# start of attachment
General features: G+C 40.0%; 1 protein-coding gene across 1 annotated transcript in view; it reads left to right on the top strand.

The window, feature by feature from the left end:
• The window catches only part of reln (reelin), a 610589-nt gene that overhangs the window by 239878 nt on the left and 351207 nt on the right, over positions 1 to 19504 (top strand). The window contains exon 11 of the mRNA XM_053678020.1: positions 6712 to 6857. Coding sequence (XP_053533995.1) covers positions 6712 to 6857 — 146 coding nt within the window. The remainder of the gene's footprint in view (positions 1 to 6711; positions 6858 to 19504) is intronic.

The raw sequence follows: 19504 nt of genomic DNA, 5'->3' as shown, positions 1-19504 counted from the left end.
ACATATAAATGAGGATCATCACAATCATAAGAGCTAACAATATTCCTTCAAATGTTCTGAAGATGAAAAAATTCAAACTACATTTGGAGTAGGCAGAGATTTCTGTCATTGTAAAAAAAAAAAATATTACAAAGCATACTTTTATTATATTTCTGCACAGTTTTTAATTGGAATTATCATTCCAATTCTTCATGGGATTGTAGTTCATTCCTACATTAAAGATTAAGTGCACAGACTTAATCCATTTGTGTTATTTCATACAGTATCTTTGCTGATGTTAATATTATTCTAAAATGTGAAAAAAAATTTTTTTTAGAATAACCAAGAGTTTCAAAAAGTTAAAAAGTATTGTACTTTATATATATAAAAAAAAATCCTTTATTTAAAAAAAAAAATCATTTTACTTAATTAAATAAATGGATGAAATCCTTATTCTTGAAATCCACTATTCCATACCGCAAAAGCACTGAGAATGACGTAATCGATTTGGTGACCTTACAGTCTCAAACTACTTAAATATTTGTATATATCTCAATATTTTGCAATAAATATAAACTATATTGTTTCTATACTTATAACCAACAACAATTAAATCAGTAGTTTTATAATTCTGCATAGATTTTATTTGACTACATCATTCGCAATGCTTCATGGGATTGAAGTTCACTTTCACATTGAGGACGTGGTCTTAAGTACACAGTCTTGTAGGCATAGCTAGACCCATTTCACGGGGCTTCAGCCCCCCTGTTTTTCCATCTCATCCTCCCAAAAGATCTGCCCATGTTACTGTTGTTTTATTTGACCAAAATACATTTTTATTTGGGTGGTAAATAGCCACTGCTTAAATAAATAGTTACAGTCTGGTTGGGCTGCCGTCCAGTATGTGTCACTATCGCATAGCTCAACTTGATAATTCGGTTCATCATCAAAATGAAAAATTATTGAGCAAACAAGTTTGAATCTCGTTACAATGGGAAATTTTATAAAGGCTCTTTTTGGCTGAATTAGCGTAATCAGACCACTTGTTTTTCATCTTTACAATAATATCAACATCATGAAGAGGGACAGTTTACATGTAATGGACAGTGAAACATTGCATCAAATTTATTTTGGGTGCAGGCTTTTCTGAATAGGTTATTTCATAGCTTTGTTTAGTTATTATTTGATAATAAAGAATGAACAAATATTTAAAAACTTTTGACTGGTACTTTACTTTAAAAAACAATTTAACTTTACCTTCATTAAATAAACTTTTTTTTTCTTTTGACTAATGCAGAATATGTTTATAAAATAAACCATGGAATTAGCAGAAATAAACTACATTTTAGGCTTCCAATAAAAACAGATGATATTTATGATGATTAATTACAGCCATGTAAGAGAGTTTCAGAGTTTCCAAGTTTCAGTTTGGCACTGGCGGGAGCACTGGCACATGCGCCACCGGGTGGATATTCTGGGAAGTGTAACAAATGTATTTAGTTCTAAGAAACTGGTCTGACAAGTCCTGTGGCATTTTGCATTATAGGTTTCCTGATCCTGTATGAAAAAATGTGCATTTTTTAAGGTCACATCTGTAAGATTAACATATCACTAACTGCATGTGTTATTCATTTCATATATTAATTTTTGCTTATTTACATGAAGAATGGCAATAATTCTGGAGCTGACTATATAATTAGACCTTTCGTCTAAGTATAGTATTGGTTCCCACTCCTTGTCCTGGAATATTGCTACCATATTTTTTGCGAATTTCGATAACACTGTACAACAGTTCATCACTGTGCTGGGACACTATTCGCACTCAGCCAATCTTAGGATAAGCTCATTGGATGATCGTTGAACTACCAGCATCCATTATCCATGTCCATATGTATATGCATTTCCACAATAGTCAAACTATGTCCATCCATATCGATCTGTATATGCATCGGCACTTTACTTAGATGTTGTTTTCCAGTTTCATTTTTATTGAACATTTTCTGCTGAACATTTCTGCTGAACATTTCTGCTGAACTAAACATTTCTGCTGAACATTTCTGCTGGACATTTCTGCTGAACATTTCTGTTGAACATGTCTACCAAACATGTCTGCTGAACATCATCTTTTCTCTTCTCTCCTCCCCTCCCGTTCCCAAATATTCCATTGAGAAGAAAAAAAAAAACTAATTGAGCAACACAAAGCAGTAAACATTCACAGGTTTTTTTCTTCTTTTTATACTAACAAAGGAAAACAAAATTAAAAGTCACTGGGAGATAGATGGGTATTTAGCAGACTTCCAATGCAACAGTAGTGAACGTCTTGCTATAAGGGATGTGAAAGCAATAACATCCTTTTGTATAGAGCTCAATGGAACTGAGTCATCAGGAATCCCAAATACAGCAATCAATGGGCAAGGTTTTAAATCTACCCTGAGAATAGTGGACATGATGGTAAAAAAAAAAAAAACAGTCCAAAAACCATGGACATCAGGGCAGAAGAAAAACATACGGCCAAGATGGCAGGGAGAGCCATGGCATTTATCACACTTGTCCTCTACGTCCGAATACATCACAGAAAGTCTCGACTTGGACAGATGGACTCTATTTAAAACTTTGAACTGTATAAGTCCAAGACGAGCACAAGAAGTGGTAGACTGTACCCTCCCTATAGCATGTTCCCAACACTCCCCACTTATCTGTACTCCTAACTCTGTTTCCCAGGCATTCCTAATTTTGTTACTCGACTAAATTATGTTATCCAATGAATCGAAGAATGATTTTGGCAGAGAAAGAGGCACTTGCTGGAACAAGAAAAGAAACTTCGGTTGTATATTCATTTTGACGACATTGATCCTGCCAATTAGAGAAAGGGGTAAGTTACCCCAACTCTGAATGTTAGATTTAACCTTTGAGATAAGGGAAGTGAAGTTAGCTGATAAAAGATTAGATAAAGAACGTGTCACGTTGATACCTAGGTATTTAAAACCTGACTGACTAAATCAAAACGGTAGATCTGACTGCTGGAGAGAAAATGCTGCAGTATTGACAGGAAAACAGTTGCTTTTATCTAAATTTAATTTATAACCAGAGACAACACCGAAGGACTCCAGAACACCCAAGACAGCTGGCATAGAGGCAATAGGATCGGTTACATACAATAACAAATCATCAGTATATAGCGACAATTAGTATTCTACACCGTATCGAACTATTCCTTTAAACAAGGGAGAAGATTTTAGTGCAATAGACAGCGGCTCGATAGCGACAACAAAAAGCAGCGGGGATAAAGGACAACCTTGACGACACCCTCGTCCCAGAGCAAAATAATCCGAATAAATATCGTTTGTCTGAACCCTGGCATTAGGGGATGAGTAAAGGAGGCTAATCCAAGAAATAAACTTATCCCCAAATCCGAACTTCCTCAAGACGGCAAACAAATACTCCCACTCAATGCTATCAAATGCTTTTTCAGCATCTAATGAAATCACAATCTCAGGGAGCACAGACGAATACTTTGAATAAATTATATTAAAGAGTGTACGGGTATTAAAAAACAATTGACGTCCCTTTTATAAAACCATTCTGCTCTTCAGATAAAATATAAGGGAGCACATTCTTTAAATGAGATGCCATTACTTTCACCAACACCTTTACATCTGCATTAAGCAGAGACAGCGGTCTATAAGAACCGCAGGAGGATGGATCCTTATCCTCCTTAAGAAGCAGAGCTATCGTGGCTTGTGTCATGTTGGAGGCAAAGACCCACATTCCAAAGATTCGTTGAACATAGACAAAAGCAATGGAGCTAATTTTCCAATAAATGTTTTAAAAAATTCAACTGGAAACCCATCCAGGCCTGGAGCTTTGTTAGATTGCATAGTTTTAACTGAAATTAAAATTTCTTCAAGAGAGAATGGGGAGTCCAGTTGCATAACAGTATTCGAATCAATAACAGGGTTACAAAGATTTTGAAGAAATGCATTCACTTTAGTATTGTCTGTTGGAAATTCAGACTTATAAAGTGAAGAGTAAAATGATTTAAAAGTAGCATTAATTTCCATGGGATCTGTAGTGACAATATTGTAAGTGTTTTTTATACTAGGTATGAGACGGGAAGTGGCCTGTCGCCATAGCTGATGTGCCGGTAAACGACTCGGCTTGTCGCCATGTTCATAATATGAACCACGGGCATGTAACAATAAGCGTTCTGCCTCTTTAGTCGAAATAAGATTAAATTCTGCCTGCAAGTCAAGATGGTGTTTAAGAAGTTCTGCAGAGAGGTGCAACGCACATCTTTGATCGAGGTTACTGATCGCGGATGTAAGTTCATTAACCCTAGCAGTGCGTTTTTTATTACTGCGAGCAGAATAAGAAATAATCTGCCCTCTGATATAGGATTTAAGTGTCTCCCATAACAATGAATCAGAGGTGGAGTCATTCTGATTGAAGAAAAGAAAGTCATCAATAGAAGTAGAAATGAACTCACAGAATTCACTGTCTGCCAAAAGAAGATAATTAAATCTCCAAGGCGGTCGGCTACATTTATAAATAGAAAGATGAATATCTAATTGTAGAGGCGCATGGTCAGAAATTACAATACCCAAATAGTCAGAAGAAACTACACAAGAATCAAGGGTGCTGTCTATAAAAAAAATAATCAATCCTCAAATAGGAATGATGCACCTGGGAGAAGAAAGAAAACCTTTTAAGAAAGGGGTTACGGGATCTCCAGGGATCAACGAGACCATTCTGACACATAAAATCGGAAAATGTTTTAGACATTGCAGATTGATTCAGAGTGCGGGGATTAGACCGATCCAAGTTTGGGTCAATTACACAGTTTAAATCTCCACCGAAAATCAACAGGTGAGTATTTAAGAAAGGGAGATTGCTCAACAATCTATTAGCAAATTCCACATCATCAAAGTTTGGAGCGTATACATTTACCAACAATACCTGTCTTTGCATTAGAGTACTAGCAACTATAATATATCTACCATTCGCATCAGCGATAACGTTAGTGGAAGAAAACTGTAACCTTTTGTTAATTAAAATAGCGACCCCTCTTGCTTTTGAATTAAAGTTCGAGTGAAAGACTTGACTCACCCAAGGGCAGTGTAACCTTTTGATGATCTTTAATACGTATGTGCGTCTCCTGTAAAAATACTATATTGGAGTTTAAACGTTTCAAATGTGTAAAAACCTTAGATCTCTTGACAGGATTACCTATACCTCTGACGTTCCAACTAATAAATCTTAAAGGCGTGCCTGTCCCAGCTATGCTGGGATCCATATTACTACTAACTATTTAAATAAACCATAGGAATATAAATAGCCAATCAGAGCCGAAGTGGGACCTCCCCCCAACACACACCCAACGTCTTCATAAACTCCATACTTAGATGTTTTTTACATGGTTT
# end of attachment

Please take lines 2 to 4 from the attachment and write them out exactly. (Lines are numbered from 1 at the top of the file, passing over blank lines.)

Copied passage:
The window, feature by feature from the left end:
• The window catches only part of reln (reelin), a 610589-nt gene that overhangs the window by 239878 nt on the left and 351207 nt on the right, over positions 1 to 19504 (top strand). The window contains exon 11 of the mRNA XM_053678020.1: positions 6712 to 6857. Coding sequence (XP_053533995.1) covers positions 6712 to 6857 — 146 coding nt within the window. The remainder of the gene's footprint in view (positions 1 to 6711; positions 6858 to 19504) is intronic.

The raw sequence follows: 19504 nt of genomic DNA, 5'->3' as shown, positions 1-19504 counted from the left end.